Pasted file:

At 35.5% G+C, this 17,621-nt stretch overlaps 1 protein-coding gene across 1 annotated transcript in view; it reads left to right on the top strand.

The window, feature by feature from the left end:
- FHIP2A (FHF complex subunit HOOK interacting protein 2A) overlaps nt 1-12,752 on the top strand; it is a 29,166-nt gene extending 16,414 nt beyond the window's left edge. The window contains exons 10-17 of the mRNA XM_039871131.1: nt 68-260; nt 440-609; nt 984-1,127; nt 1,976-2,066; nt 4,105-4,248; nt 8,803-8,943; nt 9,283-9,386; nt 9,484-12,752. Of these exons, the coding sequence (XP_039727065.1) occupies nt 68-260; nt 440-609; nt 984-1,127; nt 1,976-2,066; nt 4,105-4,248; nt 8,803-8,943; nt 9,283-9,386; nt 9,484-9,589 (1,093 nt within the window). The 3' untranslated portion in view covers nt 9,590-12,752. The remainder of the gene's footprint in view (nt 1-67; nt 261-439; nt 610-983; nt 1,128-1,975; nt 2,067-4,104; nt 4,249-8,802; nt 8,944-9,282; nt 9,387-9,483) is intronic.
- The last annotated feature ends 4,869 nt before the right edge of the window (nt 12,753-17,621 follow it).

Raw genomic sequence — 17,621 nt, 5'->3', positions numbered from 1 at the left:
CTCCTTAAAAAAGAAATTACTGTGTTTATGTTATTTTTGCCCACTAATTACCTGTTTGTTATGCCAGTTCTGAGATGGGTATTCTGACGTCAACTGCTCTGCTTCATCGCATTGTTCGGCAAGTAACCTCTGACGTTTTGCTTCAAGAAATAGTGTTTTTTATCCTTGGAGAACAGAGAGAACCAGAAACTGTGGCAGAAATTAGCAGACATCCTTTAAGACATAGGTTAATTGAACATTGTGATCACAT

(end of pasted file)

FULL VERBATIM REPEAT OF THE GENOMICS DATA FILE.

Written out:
At 35.5% G+C, this 17,621-nt stretch overlaps 1 protein-coding gene across 1 annotated transcript in view; it reads left to right on the top strand.

The window, feature by feature from the left end:
- FHIP2A (FHF complex subunit HOOK interacting protein 2A) overlaps nt 1-12,752 on the top strand; it is a 29,166-nt gene extending 16,414 nt beyond the window's left edge. The window contains exons 10-17 of the mRNA XM_039871131.1: nt 68-260; nt 440-609; nt 984-1,127; nt 1,976-2,066; nt 4,105-4,248; nt 8,803-8,943; nt 9,283-9,386; nt 9,484-12,752. Of these exons, the coding sequence (XP_039727065.1) occupies nt 68-260; nt 440-609; nt 984-1,127; nt 1,976-2,066; nt 4,105-4,248; nt 8,803-8,943; nt 9,283-9,386; nt 9,484-9,589 (1,093 nt within the window). The 3' untranslated portion in view covers nt 9,590-12,752. The remainder of the gene's footprint in view (nt 1-67; nt 261-439; nt 610-983; nt 1,128-1,975; nt 2,067-4,104; nt 4,249-8,802; nt 8,944-9,282; nt 9,387-9,483) is intronic.
- The last annotated feature ends 4,869 nt before the right edge of the window (nt 12,753-17,621 follow it).

Raw genomic sequence — 17,621 nt, 5'->3', positions numbered from 1 at the left:
CTCCTTAAAAAAGAAATTACTGTGTTTATGTTATTTTTGCCCACTAATTACCTGTTTGTTATGCCAGTTCTGAGATGGGTATTCTGACGTCAACTGCTCTGCTTCATCGCATTGTTCGGCAAGTAACCTCTGACGTTTTGCTTCAAGAAATAGTGTTTTTTATCCTTGGAGAACAGAGAGAACCAGAAACTGTGGCAGAAATTAGCAGACATCCTTTAAGACATAGGTTAATTGAACATTGTGATCACAT